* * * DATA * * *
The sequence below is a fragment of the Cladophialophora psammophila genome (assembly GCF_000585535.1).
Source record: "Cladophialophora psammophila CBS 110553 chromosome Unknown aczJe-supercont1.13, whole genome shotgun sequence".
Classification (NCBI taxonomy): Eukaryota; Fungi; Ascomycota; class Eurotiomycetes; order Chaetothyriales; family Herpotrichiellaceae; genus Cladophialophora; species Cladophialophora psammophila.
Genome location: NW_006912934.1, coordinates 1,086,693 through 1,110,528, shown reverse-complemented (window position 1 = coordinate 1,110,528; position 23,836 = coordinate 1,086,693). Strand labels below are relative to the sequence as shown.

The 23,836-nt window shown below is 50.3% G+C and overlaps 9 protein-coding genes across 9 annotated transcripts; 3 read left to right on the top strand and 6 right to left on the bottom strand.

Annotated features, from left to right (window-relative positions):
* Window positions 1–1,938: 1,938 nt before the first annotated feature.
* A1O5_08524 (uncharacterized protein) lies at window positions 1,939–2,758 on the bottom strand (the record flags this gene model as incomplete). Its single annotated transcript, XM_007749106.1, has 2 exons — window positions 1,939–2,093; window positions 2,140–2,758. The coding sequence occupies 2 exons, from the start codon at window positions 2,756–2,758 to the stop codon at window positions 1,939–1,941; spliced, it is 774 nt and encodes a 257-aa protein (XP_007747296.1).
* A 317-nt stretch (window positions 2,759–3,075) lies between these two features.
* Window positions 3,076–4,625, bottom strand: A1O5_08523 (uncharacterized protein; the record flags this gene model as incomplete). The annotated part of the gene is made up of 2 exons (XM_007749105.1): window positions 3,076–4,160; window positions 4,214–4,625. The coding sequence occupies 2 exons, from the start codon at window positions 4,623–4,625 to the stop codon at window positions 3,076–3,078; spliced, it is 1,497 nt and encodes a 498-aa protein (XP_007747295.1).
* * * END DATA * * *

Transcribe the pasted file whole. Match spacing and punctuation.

The sequence below is a fragment of the Cladophialophora psammophila genome (assembly GCF_000585535.1).
Source record: "Cladophialophora psammophila CBS 110553 chromosome Unknown aczJe-supercont1.13, whole genome shotgun sequence".
Classification (NCBI taxonomy): Eukaryota; Fungi; Ascomycota; class Eurotiomycetes; order Chaetothyriales; family Herpotrichiellaceae; genus Cladophialophora; species Cladophialophora psammophila.
Genome location: NW_006912934.1, coordinates 1,086,693 through 1,110,528, shown reverse-complemented (window position 1 = coordinate 1,110,528; position 23,836 = coordinate 1,086,693). Strand labels below are relative to the sequence as shown.

The 23,836-nt window shown below is 50.3% G+C and overlaps 9 protein-coding genes across 9 annotated transcripts; 3 read left to right on the top strand and 6 right to left on the bottom strand.

Annotated features, from left to right (window-relative positions):
* Window positions 1–1,938: 1,938 nt before the first annotated feature.
* A1O5_08524 (uncharacterized protein) lies at window positions 1,939–2,758 on the bottom strand (the record flags this gene model as incomplete). Its single annotated transcript, XM_007749106.1, has 2 exons — window positions 1,939–2,093; window positions 2,140–2,758. The coding sequence occupies 2 exons, from the start codon at window positions 2,756–2,758 to the stop codon at window positions 1,939–1,941; spliced, it is 774 nt and encodes a 257-aa protein (XP_007747296.1).
* A 317-nt stretch (window positions 2,759–3,075) lies between these two features.
* Window positions 3,076–4,625, bottom strand: A1O5_08523 (uncharacterized protein; the record flags this gene model as incomplete). The annotated part of the gene is made up of 2 exons (XM_007749105.1): window positions 3,076–4,160; window positions 4,214–4,625. The coding sequence occupies 2 exons, from the start codon at window positions 4,623–4,625 to the stop codon at window positions 3,076–3,078; spliced, it is 1,497 nt and encodes a 498-aa protein (XP_007747295.1).